The framework brings together information about patients’ rights to choice about their health care, where to get more information to help make a choice, and how they can complain if they have not been offered choice.In some circumstances the patient has legal rights to choice and they must be given these choices by law. In other circumstances they do not have a legal right to choice but should be offered choice about their care, depending on what’s available locally.
John Kadlecik will host the Summer Solstice Jam at Gyspsy Sally’s in Washington, DC from June 21st – 24th. The guitarist, who used to play lead guitar with Bob Weir and Phil Lesh’s Grateful Dead spin-off band Furthur, will join forces with keyboardist Melvin Seals, drummer Jay Lane, bassist Robin Sylvester, and backing vocalists Jessica Lake and Mary Lankford for four shows.In addition to co-founding Furthur with Weir and Lesh, Kadlecik also co-founded popular Grateful Dead tribute act Dark Star Orchestra, though he is no longer a member of the band. These days, he plays with the John Kadlecik Band, the Golden Gate Wingmen, and a variety of other projects.Kadlecik won’t be the only person on stage with connections to the Grateful Dead. Seals, who co-founded The Mix with Kadlecik in 2004, performed with the Jerry Garcia Band for over 15 years and continues to play the group’s music with his Melvin Seals and JGB project. Lane—who is also a member of Golden Gate Wingmen—and Sylvester are both current members of Weir’s post-Dead project RatDog (and Lane was even one of the early drummers for Primus).Tickets for the Summer Solstice Jam are now on sale. Fans can expect to hear plenty of jams and tunes from the Grateful Dead and Jerry Garcia catalogs. Each night will feature two sets.In related news, Kadlecik was just added to the lineup for the inaugural Waterloo Festival in Austin, TX. He’ll be performing with Oteil & Friends, a group led by Dead & Company bassist Oteil Burbridge.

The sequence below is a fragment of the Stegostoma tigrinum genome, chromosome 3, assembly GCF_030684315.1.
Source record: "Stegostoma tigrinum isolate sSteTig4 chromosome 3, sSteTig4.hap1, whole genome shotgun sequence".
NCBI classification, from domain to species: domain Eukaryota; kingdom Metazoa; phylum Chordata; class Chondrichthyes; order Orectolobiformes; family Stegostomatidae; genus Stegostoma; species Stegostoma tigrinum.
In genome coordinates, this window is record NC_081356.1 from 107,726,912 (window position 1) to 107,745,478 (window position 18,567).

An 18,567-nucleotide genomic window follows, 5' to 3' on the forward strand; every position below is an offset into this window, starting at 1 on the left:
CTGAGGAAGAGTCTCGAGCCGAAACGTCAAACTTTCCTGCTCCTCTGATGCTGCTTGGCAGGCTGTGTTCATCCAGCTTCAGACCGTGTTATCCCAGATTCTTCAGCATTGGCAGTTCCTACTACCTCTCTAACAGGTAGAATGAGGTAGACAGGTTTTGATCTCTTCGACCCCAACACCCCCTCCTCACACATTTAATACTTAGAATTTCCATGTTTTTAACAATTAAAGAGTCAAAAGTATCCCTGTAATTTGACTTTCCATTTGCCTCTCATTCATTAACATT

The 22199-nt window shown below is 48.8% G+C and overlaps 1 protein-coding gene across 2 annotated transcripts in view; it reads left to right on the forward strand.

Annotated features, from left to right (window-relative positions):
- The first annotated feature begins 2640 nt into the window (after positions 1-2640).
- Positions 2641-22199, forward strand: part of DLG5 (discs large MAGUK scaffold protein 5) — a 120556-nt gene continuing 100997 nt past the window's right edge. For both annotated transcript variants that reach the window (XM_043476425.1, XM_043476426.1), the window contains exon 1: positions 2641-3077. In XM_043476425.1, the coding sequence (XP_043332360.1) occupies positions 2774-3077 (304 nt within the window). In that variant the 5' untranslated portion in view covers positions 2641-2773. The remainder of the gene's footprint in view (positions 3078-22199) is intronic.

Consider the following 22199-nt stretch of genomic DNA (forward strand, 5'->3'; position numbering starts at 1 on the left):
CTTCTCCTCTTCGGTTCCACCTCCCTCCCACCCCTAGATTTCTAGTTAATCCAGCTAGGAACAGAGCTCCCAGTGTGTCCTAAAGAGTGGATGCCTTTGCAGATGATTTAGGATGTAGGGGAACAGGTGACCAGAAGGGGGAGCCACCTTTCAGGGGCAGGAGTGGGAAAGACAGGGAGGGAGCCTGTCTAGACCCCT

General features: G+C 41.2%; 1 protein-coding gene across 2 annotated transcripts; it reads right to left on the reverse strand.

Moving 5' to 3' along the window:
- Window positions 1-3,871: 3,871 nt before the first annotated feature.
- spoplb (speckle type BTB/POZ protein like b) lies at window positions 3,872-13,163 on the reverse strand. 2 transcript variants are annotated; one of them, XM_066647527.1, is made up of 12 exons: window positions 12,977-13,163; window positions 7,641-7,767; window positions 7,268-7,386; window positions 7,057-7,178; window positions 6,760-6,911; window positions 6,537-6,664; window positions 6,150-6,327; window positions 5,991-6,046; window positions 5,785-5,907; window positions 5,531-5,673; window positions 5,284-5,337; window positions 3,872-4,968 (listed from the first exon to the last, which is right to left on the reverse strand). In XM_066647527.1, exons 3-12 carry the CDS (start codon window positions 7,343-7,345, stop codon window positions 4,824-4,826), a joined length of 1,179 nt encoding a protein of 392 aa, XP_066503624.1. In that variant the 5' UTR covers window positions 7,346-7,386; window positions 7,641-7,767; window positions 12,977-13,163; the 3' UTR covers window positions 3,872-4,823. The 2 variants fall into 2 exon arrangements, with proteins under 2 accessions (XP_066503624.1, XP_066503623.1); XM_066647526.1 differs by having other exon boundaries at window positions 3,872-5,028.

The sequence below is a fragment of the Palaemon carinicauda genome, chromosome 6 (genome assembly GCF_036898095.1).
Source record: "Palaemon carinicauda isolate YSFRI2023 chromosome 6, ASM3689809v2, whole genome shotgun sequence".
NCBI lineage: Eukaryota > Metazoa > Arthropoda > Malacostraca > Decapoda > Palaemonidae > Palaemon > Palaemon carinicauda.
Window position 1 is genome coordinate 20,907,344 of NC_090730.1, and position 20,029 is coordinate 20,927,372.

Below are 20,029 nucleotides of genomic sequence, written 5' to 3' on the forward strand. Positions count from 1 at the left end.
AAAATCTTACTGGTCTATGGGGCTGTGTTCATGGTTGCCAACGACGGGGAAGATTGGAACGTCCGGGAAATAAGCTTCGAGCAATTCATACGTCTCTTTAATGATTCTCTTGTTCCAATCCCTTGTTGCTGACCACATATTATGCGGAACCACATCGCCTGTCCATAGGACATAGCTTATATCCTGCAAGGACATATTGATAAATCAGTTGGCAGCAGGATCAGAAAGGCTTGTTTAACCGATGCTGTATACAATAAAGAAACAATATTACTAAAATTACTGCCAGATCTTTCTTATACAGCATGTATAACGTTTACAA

By Dialogo November 10, 2009 Uruguay has a level of development in the software industry that puts it “on top” in the region as far as “value and volume of exports” and also in “quality and innovation,” the head of the Delegation of the European Commission to Uruguay and Paraguay, Geoffrey Barrett, said. Barrett so expressed himself at the inauguration of the Software Testing Center (CES), a project for technology evaluation in which the EU has invested one million “non-reimbursable and non-debt-generating” euros. From 2004 through 2008 the EU participated in this pioneer industry in Uruguay through the Enlaces project, through which the EU contributed another million euros and which left “the EU highly satisfied,” according to the community representative. That previous project “succeeded in bringing a measure of order to the dizzying growth of the software industry” and was the reason for the creation of INNOVA, the project that the European block is financing and the National Agency for Research and Innovation is administering, Barrett added. The community representative indicated that Uruguay doubled its software exports in less than a decade and that foreign sales were around 220 million dollars in 2008, adding at the same time that “it’s not crazy” to think that this figure might exceed 400 million dollars in 2010. “The appropriate decisions were taken at the right time, and valuable personnel were brought in from abroad, who trained very capable people in this country, and they in their turn left and came back with new knowledge,” Barrett recalled that a businessman in the sector explained to him shortly after his arrival in Montevideo. The CES is a consortium made up of the Uruguayan Information Technology Chamber (Cuti), the Computer Science Institute of the Faculty of Engineering of the University of the Republic, and the Julio Ricaldoni Foundation. Cuti’s president, Alvaro Lamé, emphasized to EFE that Uruguay is the “third-ranking Latin American country in per-capita software exports.” Lamé explained that the center will be dedicated to “consulting about testing, independent testing, and training,” which entails a “mechanism for evaluation and improvement.” The convergence between industry and the academy in the CES will attempt to “contribute quality, value, and productivity to businesses in order to achieve improved positioning and profits in the sector,” in Lamé’s judgment.